Sentinel Node Micrometastases Indicate Need for Additional Axillary Treatment in Patients with Early Breast Cancer

Posted on June 4th, 2009 by

Sentinel Node Micrometastases Indicate Need for Additional Axillary Treatment in Patients with Early Breast Cancer

According to the results of a study presented at the 2009 annual meeting of the American Society of Clinical Oncology, breast cancer patients with small areas of cancer (“micrometastases”) in the sentinel lymph nodes should receive additional lymph node treatment (such as axillary lymph node dissection) in order to reduce the risk of cancer recurrence.

Evaluation of the axillary (under the arm) lymph nodes for the presence of cancer is an important part of breast cancer staging. To assess the axillary lymph nodes, a surgeon will perform either an axillary lymph node dissection, in which many lymph nodes are surgically removed and evaluated, or a less extensive procedure known as a sentinel lymph node biopsy.

The sentinel nodes are the first lymph nodes to which cancer is likely to spread. If a sentinel node biopsy determines that these nodes are free of cancer, a more extensive axillary lymph node dissection may not be required. But if the sentinel nodes are found to contain cancer, an axillary lymph node dissection is usually performed.

For some women, the sentinel node biopsy will reveal very small areas of cancer. Areas of cancer that measure between 0.2 mm and 2.0 mm are referred to as “micrometastases.” Even smaller areas of cancer are referred to as “isolated tumor cells.” The clinical significance of sentinel node micrometastases and isolated tumor cells has been uncertain but was evaluated in a study conducted in the Netherlands.[1]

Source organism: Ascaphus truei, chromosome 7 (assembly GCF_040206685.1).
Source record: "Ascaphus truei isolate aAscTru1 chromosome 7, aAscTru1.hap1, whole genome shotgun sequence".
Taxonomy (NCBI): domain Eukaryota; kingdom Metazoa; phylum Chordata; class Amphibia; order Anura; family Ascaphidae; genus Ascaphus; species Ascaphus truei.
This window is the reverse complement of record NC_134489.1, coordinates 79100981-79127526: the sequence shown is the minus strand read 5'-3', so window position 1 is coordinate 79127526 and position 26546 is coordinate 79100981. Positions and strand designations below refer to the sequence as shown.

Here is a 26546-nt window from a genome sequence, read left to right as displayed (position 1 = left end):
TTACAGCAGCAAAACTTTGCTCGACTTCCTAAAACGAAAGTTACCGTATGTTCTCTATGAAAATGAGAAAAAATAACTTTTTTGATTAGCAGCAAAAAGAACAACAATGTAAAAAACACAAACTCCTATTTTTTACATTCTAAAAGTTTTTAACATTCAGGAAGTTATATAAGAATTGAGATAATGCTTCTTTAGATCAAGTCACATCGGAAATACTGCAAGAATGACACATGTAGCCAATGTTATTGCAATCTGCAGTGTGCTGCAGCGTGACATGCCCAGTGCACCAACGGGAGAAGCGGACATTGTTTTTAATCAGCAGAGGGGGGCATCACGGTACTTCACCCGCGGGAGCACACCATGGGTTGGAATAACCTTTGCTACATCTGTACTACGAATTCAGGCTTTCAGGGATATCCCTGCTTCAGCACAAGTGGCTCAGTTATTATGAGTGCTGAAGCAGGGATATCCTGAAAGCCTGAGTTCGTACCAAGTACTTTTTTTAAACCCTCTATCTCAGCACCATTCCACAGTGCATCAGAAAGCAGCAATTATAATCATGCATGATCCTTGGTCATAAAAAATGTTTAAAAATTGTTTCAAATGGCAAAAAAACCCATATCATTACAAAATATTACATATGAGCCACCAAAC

The study evaluated the records of about 2,700 women who underwent surgery and sentinel lymph node biopsy for early-stage breast cancer and who had sentinel nodes that were free of cancer or that contained only micrometastases or isolated tumor cells. Some of the women underwent additional axillary lymph node treatment (either axillary lymph node dissection or radiation therapy to the axillary nodes), and some did not.

  • Among women with sentinel node micrometastases, the five-year risk of cancer recurrence was 4.5 times higher among women who did not receive any additional axillary lymph node treatment than among women who did receive additional axillary lymph node treatment.
  • Additional axillary lymph node treatment did not significantly affect recurrence rates among women with sentinel nodes that were free of cancer or that contained only isolated tumor cells.

Based on these results, the researchers recommend additional axillary lymph node treatment (either axillary lymph node dissection or radiation therapy to the axillary nodes) for women who are found to have sentinel node micrometastases. This additional treatment is important in order to reduce the risk of breast cancer recurrence.

Reference:

[1] Tjan-Heijnen VC, Pepels MJ, de Boer M et al. Impact of omission of completion axillary lymph node dissection (cALND) or axillary radiotherapy (ax RT) in breast cancer patients with micrometastases (pN1mi) or isolated tumor cells (pN0[i+] in the sentinel lymph node (SN): Results from the MIRROR study. Presented at the 2009 annual meeting of the American Society of Clinical Oncology, May 29-June 2, 2009, Orlando, FL. Abstract CRA596.

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